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7 Easy Ways to Tame Excessive Gas 1. Avoid Foods Known to Cause Gas. One way to manage flatulence and belching is to eat fewer... 2. Drink Before Meals. If you drink liquids with your meals, you lose stomach acids... 3. Eat and Drink Slowly. When you eat or drink fast, you can swallow a lot of ...
Chewing half a teaspoon of seeds after a meal will help to prevent after-dinner burping and expel gas from the intestinal tract. All these seeds are available from the spice section of most supermarkets. Herbal bitters improve the production of stomach acid and speed digestion as well as reducing bloating and flatulence. Take 1 teaspoonful in a glass of warm water before each meal.
24 Home Remedies for Flatulence. Most intestinal gas comes from swallowed air -- you gobble your food, you gasp in surprise, you sip your drink through a straw -- and most of the remainder is due to bacterial action in the intestines. Regardless of its origins, though, passing gas is a fact of life.
Flatulence occurs for a number of reasons, ranging from an underlying illness to diet. If you have uncontrollable flatulence, you don't have to just live with it. There are steps you can take to find the cause, treat it and reduce the problem. With regular care, you should be able to get your flatulence under control.
It could very well be that the excessive flatulence isn’t the problem but rather a symptom of a condition instead. While natural remedies are great for flatulence that is caused by food, it is recommended to visit a doctor if it is caused by an underlying health condition. If you’re unsure, then it is always best to visit your doctor.
Flatulence can also be caused by some health conditions related to the digestive system, or as a side effect of certain medicines. Swallowing air. It's perfectly normal to swallow air while breathing and eating. However, it's easy to swallow a lot more air than usual without realising it. This can cause excessive flatulence.
Flatulence is defined in the medical literature as "flatus expelled through the anus" or the "quality or state of being flatulent", which is defined in turn as "marked by or affected with gases generated in the intestine or stomach; likely to cause digestive flatulence". The root of these words is from the Latin flatus – "a blowing, a breaking wind". Flatus is also the medical word for gas generated in the stomach or bowels. Despite these standard definitions, a proportion of intestinal gas may be swallowed environmental air, and hence flatus is not totally generated in the stomach or bowels. The scientific study of this area of medicine is termed flatology. It is normal for humans to pass flatus through the rectum, although the volume and frequency may vary greatly between individuals. It is also normal for intestinal gas passed through the rectum to have a characteristic feculent smell, although this too may vary in concentration. Flatus is brought to the rectum by specialised contractions of the muscles in the intestines and colon.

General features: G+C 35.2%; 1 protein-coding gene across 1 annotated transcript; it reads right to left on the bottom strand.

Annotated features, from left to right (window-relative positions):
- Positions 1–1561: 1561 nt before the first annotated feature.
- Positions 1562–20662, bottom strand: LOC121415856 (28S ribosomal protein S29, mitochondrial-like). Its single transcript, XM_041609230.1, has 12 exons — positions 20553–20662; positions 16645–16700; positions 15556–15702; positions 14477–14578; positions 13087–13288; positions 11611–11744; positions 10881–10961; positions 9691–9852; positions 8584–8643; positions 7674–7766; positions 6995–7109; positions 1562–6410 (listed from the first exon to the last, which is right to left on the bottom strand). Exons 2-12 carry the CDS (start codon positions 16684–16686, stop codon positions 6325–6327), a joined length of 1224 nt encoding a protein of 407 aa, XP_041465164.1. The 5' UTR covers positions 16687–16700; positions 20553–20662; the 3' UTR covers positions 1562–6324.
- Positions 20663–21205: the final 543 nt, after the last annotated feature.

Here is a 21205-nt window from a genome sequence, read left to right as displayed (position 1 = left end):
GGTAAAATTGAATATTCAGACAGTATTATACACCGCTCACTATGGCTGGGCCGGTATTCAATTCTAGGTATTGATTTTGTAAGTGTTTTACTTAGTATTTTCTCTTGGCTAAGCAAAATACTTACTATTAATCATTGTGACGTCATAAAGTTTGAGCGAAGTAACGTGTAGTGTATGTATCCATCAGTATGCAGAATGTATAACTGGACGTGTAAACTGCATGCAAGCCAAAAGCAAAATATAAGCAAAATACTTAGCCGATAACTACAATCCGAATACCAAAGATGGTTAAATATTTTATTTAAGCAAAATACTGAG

Abdominal bloating is a symptom that can appear at any age, generally associated with functional gastrointestinal disorders or organic diseases, but can also appear alone. The person feels a full and tight abdomen. Although this term is usually used interchangeably with abdominal distension, these symptoms probably have different pathophysiological processes, which are not fully understood. The first step for the management is to find a treatment for the underlying causes that produce it through a detailed medical history and a physical examination. The discomfort can be alleviated by the use of certain drugs and dietary modifications.
Abdominal distension occurs when substances, such as air (gas) or fluid, accumulate in the abdomen causing its expansion. It is typically a symptom of an underlying disease or dysfunction in the body, rather than an illness in its own right. People suffering from this condition often describe it as "feeling bloated". Sufferers often experience a sensation of fullness, abdominal pressure and possibly nausea, pain or cramping. In the most extreme cases, upward pressure on the diaphragm and lungs can also cause shortness of breath. Through a variety of causes (see below), bloating is most commonly due to buildup of gas in the stomach, small intestine or colon. The pressure sensation is often relieved, or at least lessened, by burping (belching) or farting (flatulence). Medications that settle gas in the stomach and intestines are also commonly used to treat the discomfort and lessen the abdominal distension.